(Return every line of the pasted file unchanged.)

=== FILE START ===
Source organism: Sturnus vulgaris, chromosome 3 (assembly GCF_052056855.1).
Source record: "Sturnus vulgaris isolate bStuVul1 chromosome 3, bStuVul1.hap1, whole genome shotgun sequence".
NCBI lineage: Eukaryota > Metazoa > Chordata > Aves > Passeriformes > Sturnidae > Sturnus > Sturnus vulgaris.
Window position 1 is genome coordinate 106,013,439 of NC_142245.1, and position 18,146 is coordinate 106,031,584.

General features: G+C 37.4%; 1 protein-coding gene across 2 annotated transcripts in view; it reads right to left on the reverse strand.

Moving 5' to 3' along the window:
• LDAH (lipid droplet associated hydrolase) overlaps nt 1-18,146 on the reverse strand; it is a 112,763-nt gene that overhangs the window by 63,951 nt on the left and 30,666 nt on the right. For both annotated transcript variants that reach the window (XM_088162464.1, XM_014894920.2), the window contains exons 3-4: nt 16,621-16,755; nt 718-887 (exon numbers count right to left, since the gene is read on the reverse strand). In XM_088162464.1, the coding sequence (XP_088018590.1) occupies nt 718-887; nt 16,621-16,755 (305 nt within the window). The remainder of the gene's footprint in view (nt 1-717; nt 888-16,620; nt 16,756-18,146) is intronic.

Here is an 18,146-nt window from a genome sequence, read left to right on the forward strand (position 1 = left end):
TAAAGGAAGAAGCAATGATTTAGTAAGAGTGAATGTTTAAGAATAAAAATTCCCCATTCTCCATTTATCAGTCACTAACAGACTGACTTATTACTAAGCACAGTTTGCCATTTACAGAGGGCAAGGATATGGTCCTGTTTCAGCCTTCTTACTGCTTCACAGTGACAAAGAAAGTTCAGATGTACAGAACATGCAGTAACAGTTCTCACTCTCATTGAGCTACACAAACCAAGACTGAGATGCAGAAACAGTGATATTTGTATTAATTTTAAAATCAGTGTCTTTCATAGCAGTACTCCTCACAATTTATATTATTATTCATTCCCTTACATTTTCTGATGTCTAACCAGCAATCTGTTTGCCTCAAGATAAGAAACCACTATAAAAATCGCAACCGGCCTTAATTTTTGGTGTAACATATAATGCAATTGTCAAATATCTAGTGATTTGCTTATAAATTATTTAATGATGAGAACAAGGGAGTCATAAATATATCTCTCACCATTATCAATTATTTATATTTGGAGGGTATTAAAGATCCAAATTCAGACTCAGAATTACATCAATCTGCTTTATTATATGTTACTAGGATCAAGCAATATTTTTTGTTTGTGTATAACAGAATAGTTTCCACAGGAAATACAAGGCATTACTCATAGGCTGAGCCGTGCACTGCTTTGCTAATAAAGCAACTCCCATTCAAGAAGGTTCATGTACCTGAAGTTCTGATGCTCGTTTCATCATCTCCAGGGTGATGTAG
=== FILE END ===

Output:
Source organism: Sturnus vulgaris, chromosome 3 (assembly GCF_052056855.1).
Source record: "Sturnus vulgaris isolate bStuVul1 chromosome 3, bStuVul1.hap1, whole genome shotgun sequence".
NCBI lineage: Eukaryota > Metazoa > Chordata > Aves > Passeriformes > Sturnidae > Sturnus > Sturnus vulgaris.
Window position 1 is genome coordinate 106,013,439 of NC_142245.1, and position 18,146 is coordinate 106,031,584.

General features: G+C 37.4%; 1 protein-coding gene across 2 annotated transcripts in view; it reads right to left on the reverse strand.

Moving 5' to 3' along the window:
• LDAH (lipid droplet associated hydrolase) overlaps nt 1-18,146 on the reverse strand; it is a 112,763-nt gene that overhangs the window by 63,951 nt on the left and 30,666 nt on the right. For both annotated transcript variants that reach the window (XM_088162464.1, XM_014894920.2), the window contains exons 3-4: nt 16,621-16,755; nt 718-887 (exon numbers count right to left, since the gene is read on the reverse strand). In XM_088162464.1, the coding sequence (XP_088018590.1) occupies nt 718-887; nt 16,621-16,755 (305 nt within the window). The remainder of the gene's footprint in view (nt 1-717; nt 888-16,620; nt 16,756-18,146) is intronic.

Here is an 18,146-nt window from a genome sequence, read left to right on the forward strand (position 1 = left end):
TAAAGGAAGAAGCAATGATTTAGTAAGAGTGAATGTTTAAGAATAAAAATTCCCCATTCTCCATTTATCAGTCACTAACAGACTGACTTATTACTAAGCACAGTTTGCCATTTACAGAGGGCAAGGATATGGTCCTGTTTCAGCCTTCTTACTGCTTCACAGTGACAAAGAAAGTTCAGATGTACAGAACATGCAGTAACAGTTCTCACTCTCATTGAGCTACACAAACCAAGACTGAGATGCAGAAACAGTGATATTTGTATTAATTTTAAAATCAGTGTCTTTCATAGCAGTACTCCTCACAATTTATATTATTATTCATTCCCTTACATTTTCTGATGTCTAACCAGCAATCTGTTTGCCTCAAGATAAGAAACCACTATAAAAATCGCAACCGGCCTTAATTTTTGGTGTAACATATAATGCAATTGTCAAATATCTAGTGATTTGCTTATAAATTATTTAATGATGAGAACAAGGGAGTCATAAATATATCTCTCACCATTATCAATTATTTATATTTGGAGGGTATTAAAGATCCAAATTCAGACTCAGAATTACATCAATCTGCTTTATTATATGTTACTAGGATCAAGCAATATTTTTTGTTTGTGTATAACAGAATAGTTTCCACAGGAAATACAAGGCATTACTCATAGGCTGAGCCGTGCACTGCTTTGCTAATAAAGCAACTCCCATTCAAGAAGGTTCATGTACCTGAAGTTCTGATGCTCGTTTCATCATCTCCAGGGTGATGTAG